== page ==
Students in the MDiv and MAR are required to pass 3 courses of Greek and 3 courses of Hebrew. Greek and Hebrew 1 typically focus on vocabulary and grammar, which is the structure of the language itself and how it operates. In Greek and Hebrew 2 you will delve deeper into grammar and begin to cover syntax, which is the way that words combine to make sentences and convey ideas. You will also begin translating short passages of Scripture while building your vocabulary. Greek and Hebrew 3 focus on exegetical method and discourse analysis. This is where you will learn to interpret the text, discern its logical flow, and discover and identify main points and supporting points. In these courses you will begin to develop the language and exegetical skills that you will rely on in all subsequent coursework at Westminster.


Biblical Languages as Prerequisites

At many seminaries, the original languages are offered as a mere requirement that you need to fulfill by the end of your education, if they are even required at all. At Westminster, Greek and Hebrew classes are required at the outset of the MDiv and MAR coursework because these languages are logical prerequisites for completing advanced theological, biblical, apologetic, and hermeneutical coursework. We don’t have any courses called “Greek Exegesis” or “Hebrew Exegesis” because every one of our New and Old Testament courses are Greek and Hebrew Exegesis courses. More than that, Greek and Hebrew are prerequisites for our systematic theology and apologetics classes as well because our method of theology is rooted in Scripture.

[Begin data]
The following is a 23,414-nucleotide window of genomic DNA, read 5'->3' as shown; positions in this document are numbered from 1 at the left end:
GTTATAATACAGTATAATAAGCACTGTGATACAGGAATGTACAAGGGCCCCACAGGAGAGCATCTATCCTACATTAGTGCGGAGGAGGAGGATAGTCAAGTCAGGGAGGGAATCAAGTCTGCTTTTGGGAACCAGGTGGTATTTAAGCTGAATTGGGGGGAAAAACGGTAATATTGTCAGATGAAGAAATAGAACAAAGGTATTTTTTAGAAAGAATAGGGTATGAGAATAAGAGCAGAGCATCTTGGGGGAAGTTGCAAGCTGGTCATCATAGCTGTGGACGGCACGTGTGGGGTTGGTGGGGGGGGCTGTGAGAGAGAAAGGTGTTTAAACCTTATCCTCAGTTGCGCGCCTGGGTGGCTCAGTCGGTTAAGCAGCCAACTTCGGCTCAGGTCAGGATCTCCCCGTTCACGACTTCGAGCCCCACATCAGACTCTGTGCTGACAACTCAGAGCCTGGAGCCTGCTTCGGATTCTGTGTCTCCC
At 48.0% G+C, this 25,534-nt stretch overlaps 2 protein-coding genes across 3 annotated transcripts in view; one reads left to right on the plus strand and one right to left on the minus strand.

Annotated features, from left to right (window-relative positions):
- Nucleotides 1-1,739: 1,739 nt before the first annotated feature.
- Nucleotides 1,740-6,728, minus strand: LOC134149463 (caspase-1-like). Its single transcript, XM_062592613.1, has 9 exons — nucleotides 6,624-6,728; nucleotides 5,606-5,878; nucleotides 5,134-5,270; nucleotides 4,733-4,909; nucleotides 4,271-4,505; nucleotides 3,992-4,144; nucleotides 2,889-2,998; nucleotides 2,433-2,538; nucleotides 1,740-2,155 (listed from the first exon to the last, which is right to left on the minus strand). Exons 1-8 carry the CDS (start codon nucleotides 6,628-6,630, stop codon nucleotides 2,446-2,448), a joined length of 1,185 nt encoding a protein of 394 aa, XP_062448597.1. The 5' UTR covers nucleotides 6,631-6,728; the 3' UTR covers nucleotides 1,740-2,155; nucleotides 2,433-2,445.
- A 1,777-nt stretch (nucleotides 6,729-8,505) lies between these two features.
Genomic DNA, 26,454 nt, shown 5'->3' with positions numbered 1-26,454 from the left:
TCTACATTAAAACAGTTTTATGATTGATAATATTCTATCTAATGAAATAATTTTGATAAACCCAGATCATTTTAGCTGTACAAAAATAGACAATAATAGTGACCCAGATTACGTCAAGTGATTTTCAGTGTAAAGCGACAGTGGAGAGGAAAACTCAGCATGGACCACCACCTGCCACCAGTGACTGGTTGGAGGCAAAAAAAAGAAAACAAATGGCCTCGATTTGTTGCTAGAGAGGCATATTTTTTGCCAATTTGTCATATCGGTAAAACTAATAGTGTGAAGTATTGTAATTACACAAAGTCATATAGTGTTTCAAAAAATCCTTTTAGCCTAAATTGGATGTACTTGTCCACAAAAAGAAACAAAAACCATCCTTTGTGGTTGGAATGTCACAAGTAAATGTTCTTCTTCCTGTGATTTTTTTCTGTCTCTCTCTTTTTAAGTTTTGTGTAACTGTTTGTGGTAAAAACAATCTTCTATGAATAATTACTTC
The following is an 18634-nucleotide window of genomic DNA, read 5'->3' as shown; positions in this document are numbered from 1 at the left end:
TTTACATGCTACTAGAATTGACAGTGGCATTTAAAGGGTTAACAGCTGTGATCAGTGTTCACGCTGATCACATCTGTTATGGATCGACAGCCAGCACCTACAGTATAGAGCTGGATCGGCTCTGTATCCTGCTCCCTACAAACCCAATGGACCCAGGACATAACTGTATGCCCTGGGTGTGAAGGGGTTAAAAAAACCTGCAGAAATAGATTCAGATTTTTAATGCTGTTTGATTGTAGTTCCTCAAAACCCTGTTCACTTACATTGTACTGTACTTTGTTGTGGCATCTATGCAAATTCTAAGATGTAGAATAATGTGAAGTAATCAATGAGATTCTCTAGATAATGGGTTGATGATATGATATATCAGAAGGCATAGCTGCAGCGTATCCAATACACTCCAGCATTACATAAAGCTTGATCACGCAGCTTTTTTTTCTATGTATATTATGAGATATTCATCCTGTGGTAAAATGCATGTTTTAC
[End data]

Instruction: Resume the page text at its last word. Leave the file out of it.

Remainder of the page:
Biblical Languages in Ministry

The exegetical method that is taught at WTS is not meant to stay locked in an ivory tower of academia. When you graduate from Westminster, we hope that you will take the language skills that you’ve learned and employ them in your ministry, particularly as you prepare your sermons and minister to your flock. Using discourse analysis, you will be able to discern the main point of the text on which you are preaching. Once you’ve found the original author’s main point and their supporting points, it should become clear what the main and supporting points of your sermon should be. In this way, the original languages are indispensable for ministry.

Our Founder, J. Gresham Machen, highlighted the importance of the biblical languages for ministry this way…

“We may sometimes be tempted to wish that the Holy Spirit had given us the Word of God in a language better suited to our particular race, in a language that we could easily understand; but in his mysterious wisdom he gave it to us in Hebrew and in Greek. Hence, if we want to know the Scriptures, to the study of Greek and Hebrew we must go… If, then, the students of our seminary can read the Bible not merely in translations, but as it was given by the Holy Spirit to the church, then they are prepared to deal intelligently with the question what the Bible means.” 



The task of learning Greek and Hebrew is an arduous one. Indeed, it is not easy, but it is worth it. At Westminster the language skills you acquire will serve as a tool that you can deploy to more deeply access the truth of Scripture in a way that is otherwise impossible. We require the original languages because exegeting Scripture from a translation is like kissing your bride through the veil. If you want access to the Bible in its original languages and learn a sound exegetical method to interpret the original Greek and Hebrew text, we encourage you to apply to a master’s program now.